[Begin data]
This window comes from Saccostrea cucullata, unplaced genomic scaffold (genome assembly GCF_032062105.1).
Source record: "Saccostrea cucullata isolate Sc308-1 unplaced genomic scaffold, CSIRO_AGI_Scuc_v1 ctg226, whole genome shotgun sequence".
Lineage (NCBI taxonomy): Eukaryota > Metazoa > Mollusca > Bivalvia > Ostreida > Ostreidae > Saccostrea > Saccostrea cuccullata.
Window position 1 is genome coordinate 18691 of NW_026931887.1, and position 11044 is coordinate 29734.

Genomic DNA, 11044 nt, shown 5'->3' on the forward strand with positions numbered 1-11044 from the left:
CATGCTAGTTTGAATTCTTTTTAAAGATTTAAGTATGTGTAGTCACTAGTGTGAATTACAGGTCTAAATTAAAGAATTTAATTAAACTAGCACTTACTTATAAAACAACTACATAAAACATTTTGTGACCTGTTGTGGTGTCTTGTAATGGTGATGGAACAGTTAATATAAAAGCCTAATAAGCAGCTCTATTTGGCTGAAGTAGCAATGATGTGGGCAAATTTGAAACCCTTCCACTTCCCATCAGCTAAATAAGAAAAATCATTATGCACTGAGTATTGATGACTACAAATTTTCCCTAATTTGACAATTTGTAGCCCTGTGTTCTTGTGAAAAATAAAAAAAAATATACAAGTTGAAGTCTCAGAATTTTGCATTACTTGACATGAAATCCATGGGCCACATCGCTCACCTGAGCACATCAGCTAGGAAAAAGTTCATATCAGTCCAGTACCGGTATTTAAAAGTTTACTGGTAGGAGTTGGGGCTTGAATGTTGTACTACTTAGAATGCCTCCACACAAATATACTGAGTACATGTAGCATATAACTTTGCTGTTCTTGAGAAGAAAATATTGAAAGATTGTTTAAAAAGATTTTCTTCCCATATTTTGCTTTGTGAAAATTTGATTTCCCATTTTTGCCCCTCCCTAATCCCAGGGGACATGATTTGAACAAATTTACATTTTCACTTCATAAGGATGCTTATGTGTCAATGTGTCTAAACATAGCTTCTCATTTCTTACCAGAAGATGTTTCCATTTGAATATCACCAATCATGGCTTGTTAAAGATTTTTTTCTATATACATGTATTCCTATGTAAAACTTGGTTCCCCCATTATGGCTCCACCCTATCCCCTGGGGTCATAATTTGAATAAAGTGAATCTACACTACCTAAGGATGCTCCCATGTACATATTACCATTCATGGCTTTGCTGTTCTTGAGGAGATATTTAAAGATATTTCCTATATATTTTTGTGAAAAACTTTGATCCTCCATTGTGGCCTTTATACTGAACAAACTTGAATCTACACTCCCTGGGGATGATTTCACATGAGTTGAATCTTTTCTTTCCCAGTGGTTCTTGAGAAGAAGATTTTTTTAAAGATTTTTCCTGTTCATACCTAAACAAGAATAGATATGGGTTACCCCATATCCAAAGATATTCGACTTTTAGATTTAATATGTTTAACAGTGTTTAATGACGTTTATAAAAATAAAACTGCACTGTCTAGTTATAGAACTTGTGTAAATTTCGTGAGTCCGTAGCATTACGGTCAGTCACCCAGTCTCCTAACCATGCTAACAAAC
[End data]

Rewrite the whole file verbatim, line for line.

This window comes from Saccostrea cucullata, unplaced genomic scaffold (genome assembly GCF_032062105.1).
Source record: "Saccostrea cucullata isolate Sc308-1 unplaced genomic scaffold, CSIRO_AGI_Scuc_v1 ctg226, whole genome shotgun sequence".
Lineage (NCBI taxonomy): Eukaryota > Metazoa > Mollusca > Bivalvia > Ostreida > Ostreidae > Saccostrea > Saccostrea cuccullata.
Window position 1 is genome coordinate 18691 of NW_026931887.1, and position 11044 is coordinate 29734.

Genomic DNA, 11044 nt, shown 5'->3' on the forward strand with positions numbered 1-11044 from the left:
CATGCTAGTTTGAATTCTTTTTAAAGATTTAAGTATGTGTAGTCACTAGTGTGAATTACAGGTCTAAATTAAAGAATTTAATTAAACTAGCACTTACTTATAAAACAACTACATAAAACATTTTGTGACCTGTTGTGGTGTCTTGTAATGGTGATGGAACAGTTAATATAAAAGCCTAATAAGCAGCTCTATTTGGCTGAAGTAGCAATGATGTGGGCAAATTTGAAACCCTTCCACTTCCCATCAGCTAAATAAGAAAAATCATTATGCACTGAGTATTGATGACTACAAATTTTCCCTAATTTGACAATTTGTAGCCCTGTGTTCTTGTGAAAAATAAAAAAAAATATACAAGTTGAAGTCTCAGAATTTTGCATTACTTGACATGAAATCCATGGGCCACATCGCTCACCTGAGCACATCAGCTAGGAAAAAGTTCATATCAGTCCAGTACCGGTATTTAAAAGTTTACTGGTAGGAGTTGGGGCTTGAATGTTGTACTACTTAGAATGCCTCCACACAAATATACTGAGTACATGTAGCATATAACTTTGCTGTTCTTGAGAAGAAAATATTGAAAGATTGTTTAAAAAGATTTTCTTCCCATATTTTGCTTTGTGAAAATTTGATTTCCCATTTTTGCCCCTCCCTAATCCCAGGGGACATGATTTGAACAAATTTACATTTTCACTTCATAAGGATGCTTATGTGTCAATGTGTCTAAACATAGCTTCTCATTTCTTACCAGAAGATGTTTCCATTTGAATATCACCAATCATGGCTTGTTAAAGATTTTTTTCTATATACATGTATTCCTATGTAAAACTTGGTTCCCCCATTATGGCTCCACCCTATCCCCTGGGGTCATAATTTGAATAAAGTGAATCTACACTACCTAAGGATGCTCCCATGTACATATTACCATTCATGGCTTTGCTGTTCTTGAGGAGATATTTAAAGATATTTCCTATATATTTTTGTGAAAAACTTTGATCCTCCATTGTGGCCTTTATACTGAACAAACTTGAATCTACACTCCCTGGGGATGATTTCACATGAGTTGAATCTTTTCTTTCCCAGTGGTTCTTGAGAAGAAGATTTTTTTAAAGATTTTTCCTGTTCATACCTAAACAAGAATAGATATGGGTTACCCCATATCCAAAGATATTCGACTTTTAGATTTAATATGTTTAACAGTGTTTAATGACGTTTATAAAAATAAAACTGCACTGTCTAGTTATAGAACTTGTGTAAATTTCGTGAGTCCGTAGCATTACGGTCAGTCACCCAGTCTCCTAACCATGCTAACAAAC